This weekend, Republican presidential hopefuls, including Sen. Ted Cruz (R-TX) and former Texas Gov. Rick Perry (R), will travel to Las Vegas to audition for billionaire casino mogul Sheldon Adelson’s backing at the Republican Jewish Coalition’s spring meeting. In their speeches, the candidates will make their pitch to Adelson that they mostly closely share his interests.
Mega donor Adelson and his wife Miriam spent nearly $150 million on the 2012 election — more than the Koch brothers — and are likely to match that amount this campaign cycle. With his $32 billion net worth, Adelson was the single largest campaign donor in American history.
Early in the last presidential election, Adelson made a decision to give a majority of his donations to conservative nonprofits which do not disclose donors. At the time, Adelson said he believed the media’s use of the phrase “casino mogul” when discussing his contributions is not helpful to the people he is trying to elect. By the time President Obama was reelected, Adelson had given close to $50 million of his contributions to dark money groups that were created after the U.S. Supreme Court issued a stream of rulings against political spending limits.
But even though his donations may not be disclosed, his intentions are still transparent.
Last year, the “Sheldon Adelson primary,” as it has been called, auditioned Gov. Chris Christie (R), former Florida Gov. Jeb Bush (R) and Wisconsin Gov. Scott Walker (R), among others. Those candidates and the ones speaking this year will all try to one-up each other by appealing to the policies Adelson most strongly supports.
Adelson owes hundreds of millions of dollars in taxes each year, a low amount considering his wealth that he achieves through loopholes like shifting his stock holdings in ways that exempt the transfers from federal taxes. The GOP candidates speaking at this weekend’s meeting have all proposed making his rate even lower.
Bush has called for eliminating the capital gains tax which would have given Adelson and his wife an estimated $139.7 million tax cut in 2013 on dividends from their shares in Adelson’s company alone, according to a Center for American Progress report. Meanwhile, Cruz co-sponsored a 2013 tax proposal that called for replacing all income, payroll and employment taxes with a 23 percent sales tax. If that were to pass, Adelson’s taxes would be almost completely eliminated. And Perry’s proposed 20 percent flat tax would give Adelson an almost $142 million tax cut.
One of the issues most important to Adelson is his staunch opposition to a Palestinian state and his unwavering support for Israel. Adelson owns a popular newspaper in Israel called the Israel Hayom, which is widely recognized as having the singular goal of promoting Prime Minister Bibi Netanyahu. Although Israeli campaign finance rules prevent contributions from non-Israeli citizens, “the existence of a newspaper like Israel Hayom egregiously violates the law, because [Adelson is] actually is providing a candidate with nearly unlimited resources,” Hebrew University economist Momi Dahan told the American Prospect.
The Obama administration is reassessing its relationship with Netanyahu’s government now that Netanyahu says he does not support a two state solution, but prominent republicans have trumpeted their support for the prime minister. More than a dozen Republican lawmakers rushed to congratulate the prime minister on his reelection despite his last-minute abandonment of a two-state solution. Cruz issued a statement that ignored the change of heart and described Netanyahu as “an extraordinary leader for Israel.” Walker and Bush both tweeted their congratulations and potential candidate Sen. Lindsey Graham (R-SC) predicted that the United States will continue to “build on a strong US-Israel relationship.”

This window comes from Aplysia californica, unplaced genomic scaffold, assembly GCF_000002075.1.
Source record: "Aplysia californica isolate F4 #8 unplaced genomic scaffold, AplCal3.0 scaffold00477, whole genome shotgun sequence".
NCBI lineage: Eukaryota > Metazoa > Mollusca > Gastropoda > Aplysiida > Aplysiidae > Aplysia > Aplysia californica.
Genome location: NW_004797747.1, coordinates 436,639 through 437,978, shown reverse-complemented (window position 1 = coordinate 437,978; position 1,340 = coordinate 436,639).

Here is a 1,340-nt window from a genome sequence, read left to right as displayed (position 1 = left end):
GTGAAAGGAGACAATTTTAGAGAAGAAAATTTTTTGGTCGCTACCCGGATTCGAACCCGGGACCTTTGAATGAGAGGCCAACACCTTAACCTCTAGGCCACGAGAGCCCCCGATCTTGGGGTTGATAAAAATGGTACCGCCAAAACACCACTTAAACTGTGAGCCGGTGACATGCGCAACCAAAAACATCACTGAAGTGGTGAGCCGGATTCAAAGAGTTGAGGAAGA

Like many of the Republican presidential contenders, Adelson is staunchly opposed to unions. When union workers protested outside a new casino he built in 1999, he demanded that police arrest them, and he told the Wall Street Journal in 2008 that the Employee Free Choice Act, which would allow workers to unionize with a majority, was “one of the two fundamental threats to society,” the other being radical Islam.
Adelson has made his billions through his company, Las Vegas Sands Corp., and his ownership of a number of casinos around the world including the Venetian and the Palazzo in Las Vegas and resorts in Macau and Singapore. Looking to squash potential competition, he launched a coalition in 2013 to ban online gambling, saying the practice is a danger to society and could tarnish the industry’s traditional model.
A few months later, Graham, who received more than $15,000 in campaign contributions from Adelson in 2013 and $5,000 from the Las Vegas Sands PAC, introduced a bill to ban Internet gambling. Graham had not previously made gaming a major policy priority and the bill, which has strong opposition from many in the industry, never made it past committee in the Senate. Graham recently formed a presidential exploratory committee.
Adelson has also come under investigation repeatedly for illegal business practices. In 2012, his corporation was the subject of numerous investigations for violating the Foreign Corrupt Practices Act (FCPA) which prohibits bribery of foreign officials. Adelson allegedly tried to bribe the Chief Executive of Macau, among other shady practices in the country. In the past, Adelson has met with at least one GOP House leader about possible changes to the FCPA.
Florida Sen. Marco Rubio (R) may already be Adelson’s favorite nominee. The two men speak on the phone “about once every two weeks,” according to a Politico report that detailed Adelson’s attraction to Rubio.